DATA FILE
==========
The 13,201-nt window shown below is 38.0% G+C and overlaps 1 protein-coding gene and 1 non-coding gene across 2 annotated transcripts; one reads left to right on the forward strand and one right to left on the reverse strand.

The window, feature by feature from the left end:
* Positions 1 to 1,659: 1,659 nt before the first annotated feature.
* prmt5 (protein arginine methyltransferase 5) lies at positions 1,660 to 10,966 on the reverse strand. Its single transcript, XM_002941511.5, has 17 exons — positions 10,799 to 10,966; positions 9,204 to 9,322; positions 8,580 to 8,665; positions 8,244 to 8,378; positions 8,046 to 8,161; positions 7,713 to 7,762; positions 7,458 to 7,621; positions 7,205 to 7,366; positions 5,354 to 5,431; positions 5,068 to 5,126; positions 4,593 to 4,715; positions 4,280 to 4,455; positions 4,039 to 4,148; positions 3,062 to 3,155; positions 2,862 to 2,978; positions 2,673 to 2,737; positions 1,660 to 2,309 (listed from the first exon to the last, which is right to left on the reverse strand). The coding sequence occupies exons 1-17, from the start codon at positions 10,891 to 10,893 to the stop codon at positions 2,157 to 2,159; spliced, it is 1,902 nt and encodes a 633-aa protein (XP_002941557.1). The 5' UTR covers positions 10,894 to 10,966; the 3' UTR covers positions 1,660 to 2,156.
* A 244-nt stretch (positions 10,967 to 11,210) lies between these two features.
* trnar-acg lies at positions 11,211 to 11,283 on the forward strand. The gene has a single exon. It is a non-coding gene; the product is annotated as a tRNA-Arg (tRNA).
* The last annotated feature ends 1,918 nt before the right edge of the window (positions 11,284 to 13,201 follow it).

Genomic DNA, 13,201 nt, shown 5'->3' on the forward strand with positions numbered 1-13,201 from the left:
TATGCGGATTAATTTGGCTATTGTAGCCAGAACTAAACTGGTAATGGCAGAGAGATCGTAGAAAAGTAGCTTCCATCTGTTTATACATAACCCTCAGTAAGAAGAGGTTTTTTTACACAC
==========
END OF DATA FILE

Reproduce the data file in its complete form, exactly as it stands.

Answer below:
The 13,201-nt window shown below is 38.0% G+C and overlaps 1 protein-coding gene and 1 non-coding gene across 2 annotated transcripts; one reads left to right on the forward strand and one right to left on the reverse strand.

The window, feature by feature from the left end:
* Positions 1 to 1,659: 1,659 nt before the first annotated feature.
* prmt5 (protein arginine methyltransferase 5) lies at positions 1,660 to 10,966 on the reverse strand. Its single transcript, XM_002941511.5, has 17 exons — positions 10,799 to 10,966; positions 9,204 to 9,322; positions 8,580 to 8,665; positions 8,244 to 8,378; positions 8,046 to 8,161; positions 7,713 to 7,762; positions 7,458 to 7,621; positions 7,205 to 7,366; positions 5,354 to 5,431; positions 5,068 to 5,126; positions 4,593 to 4,715; positions 4,280 to 4,455; positions 4,039 to 4,148; positions 3,062 to 3,155; positions 2,862 to 2,978; positions 2,673 to 2,737; positions 1,660 to 2,309 (listed from the first exon to the last, which is right to left on the reverse strand). The coding sequence occupies exons 1-17, from the start codon at positions 10,891 to 10,893 to the stop codon at positions 2,157 to 2,159; spliced, it is 1,902 nt and encodes a 633-aa protein (XP_002941557.1). The 5' UTR covers positions 10,894 to 10,966; the 3' UTR covers positions 1,660 to 2,156.
* A 244-nt stretch (positions 10,967 to 11,210) lies between these two features.
* trnar-acg lies at positions 11,211 to 11,283 on the forward strand. The gene has a single exon. It is a non-coding gene; the product is annotated as a tRNA-Arg (tRNA).
* The last annotated feature ends 1,918 nt before the right edge of the window (positions 11,284 to 13,201 follow it).

Genomic DNA, 13,201 nt, shown 5'->3' on the forward strand with positions numbered 1-13,201 from the left:
TATGCGGATTAATTTGGCTATTGTAGCCAGAACTAAACTGGTAATGGCAGAGAGATCGTAGAAAAGTAGCTTCCATCTGTTTATACATAACCCTCAGTAAGAAGAGGTTTTTTTACACAC